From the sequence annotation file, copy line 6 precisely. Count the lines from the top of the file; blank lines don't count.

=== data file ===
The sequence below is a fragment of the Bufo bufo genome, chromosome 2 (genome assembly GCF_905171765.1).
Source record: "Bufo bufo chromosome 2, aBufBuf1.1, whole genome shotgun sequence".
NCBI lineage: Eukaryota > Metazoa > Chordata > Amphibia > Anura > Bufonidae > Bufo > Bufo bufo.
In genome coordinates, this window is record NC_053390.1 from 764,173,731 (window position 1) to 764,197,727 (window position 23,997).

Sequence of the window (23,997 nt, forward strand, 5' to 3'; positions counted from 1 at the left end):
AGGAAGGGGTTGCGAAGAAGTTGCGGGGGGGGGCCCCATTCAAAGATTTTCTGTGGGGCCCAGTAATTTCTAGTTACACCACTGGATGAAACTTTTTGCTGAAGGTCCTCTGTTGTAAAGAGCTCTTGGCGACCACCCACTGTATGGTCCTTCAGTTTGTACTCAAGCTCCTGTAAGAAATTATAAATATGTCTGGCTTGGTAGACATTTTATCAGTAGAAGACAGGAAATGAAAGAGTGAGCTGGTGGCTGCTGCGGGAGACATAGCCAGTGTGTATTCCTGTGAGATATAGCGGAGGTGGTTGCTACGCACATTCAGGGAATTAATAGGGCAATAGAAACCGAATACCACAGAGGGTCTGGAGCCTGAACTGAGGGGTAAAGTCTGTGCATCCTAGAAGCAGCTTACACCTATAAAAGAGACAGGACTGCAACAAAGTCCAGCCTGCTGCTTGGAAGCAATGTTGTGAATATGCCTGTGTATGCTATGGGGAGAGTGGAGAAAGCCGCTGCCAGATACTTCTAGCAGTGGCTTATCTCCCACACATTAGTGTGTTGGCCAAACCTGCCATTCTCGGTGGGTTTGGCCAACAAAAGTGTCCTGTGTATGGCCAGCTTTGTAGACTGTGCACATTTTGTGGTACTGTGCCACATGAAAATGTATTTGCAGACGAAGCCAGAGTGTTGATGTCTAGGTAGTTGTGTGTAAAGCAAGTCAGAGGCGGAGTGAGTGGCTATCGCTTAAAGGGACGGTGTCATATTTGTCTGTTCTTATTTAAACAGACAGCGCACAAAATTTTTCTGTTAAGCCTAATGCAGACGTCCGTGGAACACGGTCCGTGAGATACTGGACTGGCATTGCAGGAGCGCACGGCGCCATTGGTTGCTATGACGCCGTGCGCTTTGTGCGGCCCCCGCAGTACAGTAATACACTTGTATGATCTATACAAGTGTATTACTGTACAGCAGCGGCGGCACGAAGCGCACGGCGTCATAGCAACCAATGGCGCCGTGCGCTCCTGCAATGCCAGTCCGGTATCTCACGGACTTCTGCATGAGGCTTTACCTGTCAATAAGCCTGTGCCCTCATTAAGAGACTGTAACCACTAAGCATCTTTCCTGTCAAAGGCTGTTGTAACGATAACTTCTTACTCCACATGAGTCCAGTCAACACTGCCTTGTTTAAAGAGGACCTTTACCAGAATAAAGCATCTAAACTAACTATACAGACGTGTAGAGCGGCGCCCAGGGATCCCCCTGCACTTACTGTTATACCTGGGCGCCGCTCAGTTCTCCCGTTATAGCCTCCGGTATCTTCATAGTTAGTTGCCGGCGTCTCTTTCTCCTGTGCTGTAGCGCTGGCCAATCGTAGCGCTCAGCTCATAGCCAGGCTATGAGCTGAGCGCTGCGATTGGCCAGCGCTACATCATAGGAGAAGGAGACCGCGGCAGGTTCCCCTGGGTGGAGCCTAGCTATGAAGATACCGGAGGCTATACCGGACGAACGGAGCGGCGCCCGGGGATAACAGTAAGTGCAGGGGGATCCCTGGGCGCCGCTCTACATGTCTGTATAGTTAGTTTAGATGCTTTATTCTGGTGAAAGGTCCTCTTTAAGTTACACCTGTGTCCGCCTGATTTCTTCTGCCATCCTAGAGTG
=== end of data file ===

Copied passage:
AGGAAGGGGTTGCGAAGAAGTTGCGGGGGGGGGCCCCATTCAAAGATTTTCTGTGGGGCCCAGTAATTTCTAGTTACACCACTGGATGAAACTTTTTGCTGAAGGTCCTCTGTTGTAAAGAGCTCTTGGCGACCACCCACTGTATGGTCCTTCAGTTTGTACTCAAGCTCCTGTAAGAAATTATAAATATGTCTGGCTTGGTAGACATTTTATCAGTAGAAGACAGGAAATGAAAGAGTGAGCTGGTGGCTGCTGCGGGAGACATAGCCAGTGTGTATTCCTGTGAGATATAGCGGAGGTGGTTGCTACGCACATTCAGGGAATTAATAGGGCAATAGAAACCGAATACCACAGAGGGTCTGGAGCCTGAACTGAGGGGTAAAGTCTGTGCATCCTAGAAGCAGCTTACACCTATAAAAGAGACAGGACTGCAACAAAGTCCAGCCTGCTGCTTGGAAGCAATGTTGTGAATATGCCTGTGTATGCTATGGGGAGAGTGGAGAAAGCCGCTGCCAGATACTTCTAGCAGTGGCTTATCTCCCACACATTAGTGTGTTGGCCAAACCTGCCATTCTCGGTGGGTTTGGCCAACAAAAGTGTCCTGTGTATGGCCAGCTTTGTAGACTGTGCACATTTTGTGGTACTGTGCCACATGAAAATGTATTTGCAGACGAAGCCAGAGTGTTGATGTCTAGGTAGTTGTGTGTAAAGCAAGTCAGAGGCGGAGTGAGTGGCTATCGCTTAAAGGGACGGTGTCATATTTGTCTGTTCTTATTTAAACAGACAGCGCACAAAATTTTTCTGTTAAGCCTAATGCAGACGTCCGTGGAACACGGTCCGTGAGATACTGGACTGGCATTGCAGGAGCGCACGGCGCCATTGGTTGCTATGACGCCGTGCGCTTTGTGCGGCCCCCGCAGTACAGTAATACACTTGTATGATCTATACAAGTGTATTACTGTACAGCAGCGGCGGCACGAAGCGCACGGCGTCATAGCAACCAATGGCGCCGTGCGCTCCTGCAATGCCAGTCCGGTATCTCACGGACTTCTGCATGAGGCTTTACCTGTCAATAAGCCTGTGCCCTCATTAAGAGACTGTAACCACTAAGCATCTTTCCTGTCAAAGGCTGTTGTAACGATAACTTCTTACTCCACATGAGTCCAGTCAACACTGCCTTGTTTAAAGAGGACCTTTACCAGAATAAAGCATCTAAACTAACTATACAGACGTGTAGAGCGGCGCCCAGGGATCCCCCTGCACTTACTGTTATACCTGGGCGCCGCTCAGTTCTCCCGTTATAGCCTCCGGTATCTTCATAGTTAGTTGCCGGCGTCTCTTTCTCCTGTGCTGTAGCGCTGGCCAATCGTAGCGCTCAGCTCATAGCCAGGCTATGAGCTGAGCGCTGCGATTGGCCAGCGCTACATCATAGGAGAAGGAGACCGCGGCAGGTTCCCCTGGGTGGAGCCTAGCTATGAAGATACCGGAGGCTATACCGGACGAACGGAGCGGCGCCCGGGGATAACAGTAAGTGCAGGGGGATCCCTGGGCGCCGCTCTACATGTCTGTATAGTTAGTTTAGATGCTTTATTCTGGTGAAAGGTCCTCTTTAAGTTACACCTGTGTCCGCCTGATTTCTTCTGCCATCCTAGAGTG